At the end of the day, Bissinger is describing you and me. All of mankind. Granted, our search for identity may not lead us to rehab or gender confusion, anonymous sex, or infidelity. Etcetera. Yet we all struggle against the shame, against the voices that tell us we aren’t good enough; in fact, forget good enough—how about the voices that tell us we aren’t enough, period?!

Bissinger says he has made peace with his search for identity. He says he is happier. I think that’s where the disconnect is for me—I don’t want to be happier; I want to be hopeful. I don’t want to accept that my search for identity will never be conclusive; I want to relish in the confidence of who I am because of my relationship to The Great I Am. Bissinger says, “You have to strip yourself bare, and once you strip yourself bare, you build yourself up.” But my experience tells me something different—shame strips me bare and only Jesus can build me up; only the unconditional, sacrificial love of Christ can change me, convince me, coax me into believing the truth of who I am and experiencing the peace that comes with that.

I can assert with all confidence that Mr. Bissinger will wake up tomorrow and struggle. As will I. What will I do in the midst of that struggle? Will I trust the God who promises redemption or fall back into my shame, looking for ways to up the ante? Will I believe that vicious, manipulative voice in my head or the kind, gentle voice of God who only asks for my trust?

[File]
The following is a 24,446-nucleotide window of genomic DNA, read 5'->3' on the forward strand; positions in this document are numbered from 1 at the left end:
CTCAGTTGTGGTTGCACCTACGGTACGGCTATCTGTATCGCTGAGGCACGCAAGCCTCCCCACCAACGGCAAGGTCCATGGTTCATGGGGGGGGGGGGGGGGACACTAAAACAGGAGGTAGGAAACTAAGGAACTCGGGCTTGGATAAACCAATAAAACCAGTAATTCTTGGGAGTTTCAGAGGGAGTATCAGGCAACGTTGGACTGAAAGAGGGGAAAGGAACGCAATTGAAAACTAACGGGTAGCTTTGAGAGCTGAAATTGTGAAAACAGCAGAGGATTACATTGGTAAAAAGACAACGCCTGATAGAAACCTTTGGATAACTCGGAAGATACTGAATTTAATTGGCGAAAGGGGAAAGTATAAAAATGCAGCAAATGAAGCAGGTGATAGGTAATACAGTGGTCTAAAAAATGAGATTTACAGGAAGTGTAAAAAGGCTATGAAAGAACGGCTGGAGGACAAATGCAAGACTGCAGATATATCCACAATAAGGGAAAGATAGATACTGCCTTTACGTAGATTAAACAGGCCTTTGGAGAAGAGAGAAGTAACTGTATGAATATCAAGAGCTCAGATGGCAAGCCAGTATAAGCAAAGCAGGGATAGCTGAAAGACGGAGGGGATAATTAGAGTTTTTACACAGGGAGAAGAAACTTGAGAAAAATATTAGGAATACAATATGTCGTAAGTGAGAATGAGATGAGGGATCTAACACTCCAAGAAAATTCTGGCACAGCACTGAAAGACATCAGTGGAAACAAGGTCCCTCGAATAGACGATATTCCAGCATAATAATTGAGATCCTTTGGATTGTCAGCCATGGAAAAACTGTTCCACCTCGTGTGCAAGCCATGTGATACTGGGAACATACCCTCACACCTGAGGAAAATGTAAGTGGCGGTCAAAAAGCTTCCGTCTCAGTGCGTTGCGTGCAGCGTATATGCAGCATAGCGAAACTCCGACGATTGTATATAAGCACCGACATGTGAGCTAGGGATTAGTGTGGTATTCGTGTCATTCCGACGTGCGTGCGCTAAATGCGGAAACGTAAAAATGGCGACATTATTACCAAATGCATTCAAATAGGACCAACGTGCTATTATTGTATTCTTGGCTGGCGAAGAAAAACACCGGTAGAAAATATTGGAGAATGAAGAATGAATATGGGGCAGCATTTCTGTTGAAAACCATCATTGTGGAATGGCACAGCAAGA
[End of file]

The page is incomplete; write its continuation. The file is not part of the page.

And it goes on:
Ten texts I recently would have otherwise sent to Kara…


  1. Guess what I got for Mother’s Day?! A PINK dining room! Come see it!
  2. Lyle Lovett is coming to town! Are you going?!
  3. Am I really writing a book on community? Will you just write it for me?
  4. Tequila is my boyfriend…but you knew that…
  5. Von and I miss you; when can we bring you Dutch Bros. and cuddle and chat?
  6. Ella was brilliant in her school play; she stole the show! So proud!!
  7. My pantyliner somehow came unattached from my underwear and is now stuck on my cheek and I’m too lazy to go to the bathroom and fix it.
  8. I can’t believe Jason bought an RV—what about his dream of a VW bus?! Where are you adventuring?!
  9. My heart hurts and I could use some Kara prayer.
  10. Am at Barnes and Noble and see your book on the shelf!! AAAACH!!

My Caroline

I went to Mardels today. I’ve been there exactly twice. The first time was last fall when Kara’s book came out; I had bulk ordered and found my way to Mardels to pick up my copies. The lady asked me if I knew Kara. “She’s my best friend,” I replied.

“I’m so sorry,” she said. Normally a strange thing to say, but I knew what she meant.

“Don’t be—she’s headed Home!” But as I said it, the tears came.

The well meaning lady gave me an apologetic look before I hurriedly left.

Today I approached the same desk for a hold. I don’t know if it was the same lady (I’m terrible with names and faces), but she handed me the book I had called about and put on hold. “It’s for my best friend,” I explained. She thought that was nice, and I turned quickly away before she could see my tears falling.

My mamma always said you could only have one best friend—that’s what BEST meant. The best. It is a superlative. But she wouldn’t tell me that now if she knew how God has blessed me in the friend department.